5 Ways to Create a Thriving Remote Work Culture

Written by Santiago Mino

There’s plenty of talk online (and on the Jobsity blog!) about the tools and systems you can put in place to make remote work manageable, impactful, and efficient. But what does it mean for your workplace to exist online with the same joy, cohesion, and culture as it once did when you met every day between the same four walls and beneath the same roof?

First off, you have to believe that such a transference of culture is not only possible, but necessary, in order to see the same results and maintain the same worker retention and performance in the virtual space. Many employees love the idea of working from a home office, or from the comfort of their couch, but if in doing so they lose the support of their manager, or the relationships they once relied on for office friendship, and if this happens, they can quickly become less motivated to work hard or work well, and can even become more motivated to look for another employer.

At Jobsity, we know how important it is for people to feel good about their work, and we know that feeling good about your work is just as tied to feeling connected to your workplace community as it is to feeling successful in the completion of your core work tasks. For this reason, we recommend prioritizing remote work culture along four lines: Community, Communication, Training, Tools, Fun.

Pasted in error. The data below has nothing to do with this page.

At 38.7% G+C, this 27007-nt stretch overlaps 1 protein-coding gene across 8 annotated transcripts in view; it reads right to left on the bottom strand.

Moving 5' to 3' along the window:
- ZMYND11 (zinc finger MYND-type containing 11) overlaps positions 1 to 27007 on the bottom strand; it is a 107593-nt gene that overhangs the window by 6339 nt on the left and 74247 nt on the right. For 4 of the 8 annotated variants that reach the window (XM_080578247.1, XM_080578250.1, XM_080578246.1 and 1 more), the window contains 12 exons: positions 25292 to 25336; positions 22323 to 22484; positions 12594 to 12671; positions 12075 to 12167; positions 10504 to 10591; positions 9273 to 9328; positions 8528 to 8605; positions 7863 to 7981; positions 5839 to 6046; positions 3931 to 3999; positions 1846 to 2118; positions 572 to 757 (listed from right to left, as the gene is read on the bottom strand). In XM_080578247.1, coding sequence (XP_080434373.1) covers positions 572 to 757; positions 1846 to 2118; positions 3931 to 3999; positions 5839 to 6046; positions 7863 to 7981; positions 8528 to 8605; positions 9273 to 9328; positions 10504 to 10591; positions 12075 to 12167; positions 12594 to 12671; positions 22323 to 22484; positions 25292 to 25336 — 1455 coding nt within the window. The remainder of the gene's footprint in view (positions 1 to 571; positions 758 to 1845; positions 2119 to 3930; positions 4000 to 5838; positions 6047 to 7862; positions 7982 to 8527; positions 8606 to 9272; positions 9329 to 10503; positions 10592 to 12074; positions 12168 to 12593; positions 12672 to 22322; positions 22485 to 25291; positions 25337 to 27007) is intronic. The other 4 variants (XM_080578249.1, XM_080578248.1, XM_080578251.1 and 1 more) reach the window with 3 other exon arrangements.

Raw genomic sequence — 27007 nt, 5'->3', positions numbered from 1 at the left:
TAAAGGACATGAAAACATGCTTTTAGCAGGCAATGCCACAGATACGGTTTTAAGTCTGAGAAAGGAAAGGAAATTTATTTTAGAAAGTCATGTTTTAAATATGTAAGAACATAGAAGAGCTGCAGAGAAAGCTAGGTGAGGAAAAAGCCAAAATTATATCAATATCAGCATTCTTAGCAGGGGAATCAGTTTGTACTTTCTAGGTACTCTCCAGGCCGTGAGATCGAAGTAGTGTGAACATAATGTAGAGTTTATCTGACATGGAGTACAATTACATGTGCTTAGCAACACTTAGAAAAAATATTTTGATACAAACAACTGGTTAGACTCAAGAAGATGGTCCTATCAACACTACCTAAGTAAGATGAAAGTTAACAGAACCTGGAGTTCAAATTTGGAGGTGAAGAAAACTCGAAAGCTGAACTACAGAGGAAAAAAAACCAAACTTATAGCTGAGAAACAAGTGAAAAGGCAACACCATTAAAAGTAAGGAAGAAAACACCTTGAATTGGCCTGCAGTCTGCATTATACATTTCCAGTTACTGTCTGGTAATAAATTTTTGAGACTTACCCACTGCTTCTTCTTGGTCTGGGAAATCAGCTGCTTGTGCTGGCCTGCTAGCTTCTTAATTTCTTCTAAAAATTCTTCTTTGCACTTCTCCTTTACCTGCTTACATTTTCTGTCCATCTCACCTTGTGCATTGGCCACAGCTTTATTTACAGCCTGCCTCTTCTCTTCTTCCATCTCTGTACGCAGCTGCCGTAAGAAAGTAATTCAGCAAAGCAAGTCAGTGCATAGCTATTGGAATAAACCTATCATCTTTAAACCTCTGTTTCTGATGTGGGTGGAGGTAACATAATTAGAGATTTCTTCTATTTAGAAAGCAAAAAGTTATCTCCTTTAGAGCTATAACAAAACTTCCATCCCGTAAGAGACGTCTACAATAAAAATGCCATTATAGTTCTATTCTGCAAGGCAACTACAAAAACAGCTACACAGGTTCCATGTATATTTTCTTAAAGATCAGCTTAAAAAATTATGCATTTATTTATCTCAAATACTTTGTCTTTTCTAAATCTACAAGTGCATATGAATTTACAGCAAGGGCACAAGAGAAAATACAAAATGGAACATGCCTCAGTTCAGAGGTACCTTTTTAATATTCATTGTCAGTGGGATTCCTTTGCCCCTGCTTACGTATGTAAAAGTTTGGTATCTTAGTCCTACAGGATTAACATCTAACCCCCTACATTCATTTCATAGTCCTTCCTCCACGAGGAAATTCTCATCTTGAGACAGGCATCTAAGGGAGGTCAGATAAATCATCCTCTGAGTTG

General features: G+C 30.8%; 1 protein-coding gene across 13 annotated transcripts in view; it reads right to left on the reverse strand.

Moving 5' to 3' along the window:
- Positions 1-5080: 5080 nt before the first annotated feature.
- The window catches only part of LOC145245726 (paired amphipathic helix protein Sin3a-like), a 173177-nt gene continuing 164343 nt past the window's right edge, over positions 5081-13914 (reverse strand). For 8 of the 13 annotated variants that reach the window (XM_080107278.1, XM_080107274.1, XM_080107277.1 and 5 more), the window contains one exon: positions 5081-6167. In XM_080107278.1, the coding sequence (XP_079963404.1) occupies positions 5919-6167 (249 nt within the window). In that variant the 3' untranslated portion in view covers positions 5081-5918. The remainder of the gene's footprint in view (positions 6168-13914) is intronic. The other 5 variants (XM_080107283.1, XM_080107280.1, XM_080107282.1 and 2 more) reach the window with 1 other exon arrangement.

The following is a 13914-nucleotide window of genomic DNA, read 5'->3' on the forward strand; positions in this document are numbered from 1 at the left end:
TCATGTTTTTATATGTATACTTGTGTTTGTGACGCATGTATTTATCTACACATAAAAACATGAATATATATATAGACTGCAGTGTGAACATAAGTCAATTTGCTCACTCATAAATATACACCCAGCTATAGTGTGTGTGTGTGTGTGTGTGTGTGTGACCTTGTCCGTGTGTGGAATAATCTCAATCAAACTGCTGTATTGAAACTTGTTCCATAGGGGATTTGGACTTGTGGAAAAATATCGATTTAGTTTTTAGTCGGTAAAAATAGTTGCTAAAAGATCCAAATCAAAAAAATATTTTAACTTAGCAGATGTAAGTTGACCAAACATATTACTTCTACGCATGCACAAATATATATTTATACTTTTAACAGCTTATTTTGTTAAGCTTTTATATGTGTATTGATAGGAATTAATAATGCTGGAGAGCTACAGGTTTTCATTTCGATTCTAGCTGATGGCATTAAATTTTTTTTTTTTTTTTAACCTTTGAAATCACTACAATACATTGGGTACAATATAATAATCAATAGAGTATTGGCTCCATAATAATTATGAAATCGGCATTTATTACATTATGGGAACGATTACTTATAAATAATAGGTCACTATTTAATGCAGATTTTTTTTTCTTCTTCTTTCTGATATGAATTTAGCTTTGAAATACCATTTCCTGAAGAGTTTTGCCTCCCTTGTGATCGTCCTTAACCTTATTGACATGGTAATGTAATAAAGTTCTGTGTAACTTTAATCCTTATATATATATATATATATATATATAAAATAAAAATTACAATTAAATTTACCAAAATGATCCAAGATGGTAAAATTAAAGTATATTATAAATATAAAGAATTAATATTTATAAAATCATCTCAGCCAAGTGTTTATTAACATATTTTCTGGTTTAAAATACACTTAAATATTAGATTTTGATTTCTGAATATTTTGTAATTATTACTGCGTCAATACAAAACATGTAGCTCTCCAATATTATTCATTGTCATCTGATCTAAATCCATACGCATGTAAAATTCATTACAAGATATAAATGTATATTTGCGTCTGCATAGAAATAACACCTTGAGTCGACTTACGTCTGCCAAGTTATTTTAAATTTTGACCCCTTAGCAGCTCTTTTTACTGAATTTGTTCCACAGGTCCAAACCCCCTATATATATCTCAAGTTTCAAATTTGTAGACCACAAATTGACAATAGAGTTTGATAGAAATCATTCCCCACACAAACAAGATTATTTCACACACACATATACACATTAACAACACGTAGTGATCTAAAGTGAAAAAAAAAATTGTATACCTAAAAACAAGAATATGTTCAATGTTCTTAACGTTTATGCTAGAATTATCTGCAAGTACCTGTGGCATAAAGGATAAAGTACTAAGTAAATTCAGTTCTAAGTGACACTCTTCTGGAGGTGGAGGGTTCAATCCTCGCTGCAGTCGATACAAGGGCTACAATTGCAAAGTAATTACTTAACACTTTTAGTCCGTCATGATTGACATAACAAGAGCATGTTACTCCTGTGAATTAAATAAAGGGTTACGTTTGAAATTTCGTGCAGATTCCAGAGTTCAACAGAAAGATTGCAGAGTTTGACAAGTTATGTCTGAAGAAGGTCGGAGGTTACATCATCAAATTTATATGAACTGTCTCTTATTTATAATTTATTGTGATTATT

One of the great risks of remote work is that teams will become fragmented and workers will work in silos. If in a physical office, serendipity and casual encounters brought people together (over the water cooler, in the elevator, around the copy machine) in unplanned and dynamic ways, then these dynamic interactions helped form community, and such community benefited your company culture by increasing employees’ feelings of belonging and human attachment to each other and to the workplace.

Despite the lack of physical proximity, we can’t give up on community when transitioning to remote work. Be creative when envisioning how community feeling can be formed or maintained within your team. Can you create weekly meet-ups where teammates share interests unrelated to work? Would a Slack group for sharing funny GIFs be appropriate? Can you have a “Buy Your Own Beverage” happy hour at the end of the workday on Friday over Zoom? Whatever it is that you used to do before you were a remote team, try to envision a version that will work over Slack, e-mail, or video-chat, and then bring it to life. It might not be the same, but creating a sense of community will help maintain cohesion and a culture of belonging even with physical distance between workers.